Austin Mayor Steve Adler appeared at the Delco Center with several officials Monday afternoon to provide an update on Harvey's local impact and how they city is responding.
Adler said that Austin is prepared to shelter thousands of evacuees. He said city officials are currently in the process of deciding where there is room. Adler confirmed that he has been asked if the city could host up to 7,000 evacuees, but it could be more.
"You know at this point I'm not sure that anyone can accurately predict the number of people that are going to need help," added Adler. "This is an unprecedented storm. It is a storm that is out to the gulf and now is going to be coming back in to make landfall again. This is a storm that just won't die."
The mayor said that he wants evacuees to know that they are safe and welcome in Austin.
Kayla Aguilar and her 6-year-old daughter Gabriella chose an Austin shelter over staying with family in Victoria after they left Port Lavaca. They are two of the nearly 200 people currently at the Delco Center.
"I'm glad because we'd be back there with nothing," Kayla said about her decision.
"We came here because we didn't want to get attacked by the hurricane," Gabriella said.
Gregory Roberson and his wife left their Bay City home last week, and this is the second time they were forced to flee to Austin.
"We've been through storms," Roberson said. "But we've never been through anything like this. The last storm we were able to go home sooner."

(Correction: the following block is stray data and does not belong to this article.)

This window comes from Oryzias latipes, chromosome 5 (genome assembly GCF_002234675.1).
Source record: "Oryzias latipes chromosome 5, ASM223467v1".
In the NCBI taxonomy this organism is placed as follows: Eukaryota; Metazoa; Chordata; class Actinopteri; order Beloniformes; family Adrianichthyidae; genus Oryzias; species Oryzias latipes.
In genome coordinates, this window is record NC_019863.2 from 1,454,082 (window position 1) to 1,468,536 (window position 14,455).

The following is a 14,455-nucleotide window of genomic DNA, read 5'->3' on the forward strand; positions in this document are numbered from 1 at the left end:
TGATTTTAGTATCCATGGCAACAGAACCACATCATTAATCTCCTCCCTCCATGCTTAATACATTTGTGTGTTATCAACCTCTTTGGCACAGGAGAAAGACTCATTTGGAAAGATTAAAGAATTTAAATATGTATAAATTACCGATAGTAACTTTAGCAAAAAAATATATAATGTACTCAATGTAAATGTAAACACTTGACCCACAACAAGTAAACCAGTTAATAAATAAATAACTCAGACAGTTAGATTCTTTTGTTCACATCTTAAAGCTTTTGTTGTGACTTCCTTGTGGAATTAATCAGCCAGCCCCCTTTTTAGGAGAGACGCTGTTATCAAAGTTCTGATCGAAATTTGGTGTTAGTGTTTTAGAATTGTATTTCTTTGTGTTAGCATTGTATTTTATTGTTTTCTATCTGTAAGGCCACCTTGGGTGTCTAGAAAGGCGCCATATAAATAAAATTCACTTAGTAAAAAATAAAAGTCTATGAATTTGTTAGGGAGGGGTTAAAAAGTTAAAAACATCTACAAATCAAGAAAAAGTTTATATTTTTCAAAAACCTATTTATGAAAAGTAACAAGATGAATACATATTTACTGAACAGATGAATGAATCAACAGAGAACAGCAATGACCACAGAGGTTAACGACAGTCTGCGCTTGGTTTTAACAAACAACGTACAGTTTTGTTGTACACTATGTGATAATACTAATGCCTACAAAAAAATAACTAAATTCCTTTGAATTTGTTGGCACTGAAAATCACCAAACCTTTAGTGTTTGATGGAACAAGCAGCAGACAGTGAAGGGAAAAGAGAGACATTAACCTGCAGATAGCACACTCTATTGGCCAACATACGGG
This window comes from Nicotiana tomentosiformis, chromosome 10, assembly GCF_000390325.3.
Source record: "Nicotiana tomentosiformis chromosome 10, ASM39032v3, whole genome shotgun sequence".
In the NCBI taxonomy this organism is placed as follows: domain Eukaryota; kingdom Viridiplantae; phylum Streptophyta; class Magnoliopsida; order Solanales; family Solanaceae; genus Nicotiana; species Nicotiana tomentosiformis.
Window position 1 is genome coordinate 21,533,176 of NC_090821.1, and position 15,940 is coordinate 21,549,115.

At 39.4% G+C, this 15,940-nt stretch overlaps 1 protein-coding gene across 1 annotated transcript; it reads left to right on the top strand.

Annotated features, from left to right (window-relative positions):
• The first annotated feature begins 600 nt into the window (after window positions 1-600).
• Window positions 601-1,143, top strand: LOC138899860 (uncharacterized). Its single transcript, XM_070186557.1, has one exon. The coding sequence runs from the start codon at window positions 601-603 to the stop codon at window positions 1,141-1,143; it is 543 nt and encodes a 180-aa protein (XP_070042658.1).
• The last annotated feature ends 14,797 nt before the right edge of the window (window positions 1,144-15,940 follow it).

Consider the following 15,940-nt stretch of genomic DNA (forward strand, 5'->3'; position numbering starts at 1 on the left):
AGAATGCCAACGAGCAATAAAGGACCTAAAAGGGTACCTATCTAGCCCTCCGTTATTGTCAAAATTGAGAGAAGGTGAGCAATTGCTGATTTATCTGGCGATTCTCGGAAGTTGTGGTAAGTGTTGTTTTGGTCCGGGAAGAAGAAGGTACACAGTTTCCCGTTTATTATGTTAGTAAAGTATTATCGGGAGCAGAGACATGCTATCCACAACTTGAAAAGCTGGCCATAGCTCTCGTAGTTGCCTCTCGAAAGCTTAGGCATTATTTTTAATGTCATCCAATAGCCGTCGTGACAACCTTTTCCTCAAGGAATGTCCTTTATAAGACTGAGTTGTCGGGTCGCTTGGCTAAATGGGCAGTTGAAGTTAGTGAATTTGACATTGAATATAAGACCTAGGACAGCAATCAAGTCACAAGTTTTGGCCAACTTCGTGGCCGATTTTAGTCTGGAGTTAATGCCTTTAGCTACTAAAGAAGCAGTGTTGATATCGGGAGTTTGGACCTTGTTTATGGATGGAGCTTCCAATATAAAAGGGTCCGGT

"We're seeing the devastation back home and we're worried if we're even gonna be able to make it back home," said Cindi Ihnen. She is eager to get back to her husband, a first responder in Pearland. "He's still rescuing people off the highway all hours of the night, so it's not safe."
Adler added officials are not checking immigration papers and that doors are open to anyone. Tuesday, the city announced Lanier High School would house evacuees and animals.
City leaders are hoping to open a "mega shelter" at the Austin Convention Center capable of housing 6,500 evacuees.
"This is really going to be more like creating a city within a city where we can be able to take care of the guests evacuated from the Houston, Galveston, Victoria area," explained Juan Ortiz, the director of Homeland Security and Emergency Management.
Around 550 evacuees are currently at Austin shelters, with 205 at LBJ High School and 170 at the Berger Center in addition to the people at the Delco Center.
American Red Cross Volunteer Cassandra Poling is working around the clock to make sure they'll be comfortable.
"We want to make sure that we have blankets ready and food and water," she said. " We even have a place for pets. Family members are not just standing on two feet, a lot of them have four legs."
Valerie Harris with the City of Austin called this a team effort as part of their Capital Area Shelter Hub Plan between the City of Austin, AISD and the American Red Cross.Together, volunteers stress they're ready to help anyone who needs it.
"Everybody coming off the buses is welcome," Poling said. "They do not need a form of identification. We know how to accommodate people who have been through a huge amount of stress and trauma. We make sure that they feel as comfortable and welcome regardless of what their emotional stress may be."
The mayor said that Austin has sent 26 firefighters, one water team manager, 12 boat squads, four chopper water techs, four police officers and 18 medics to Houston.
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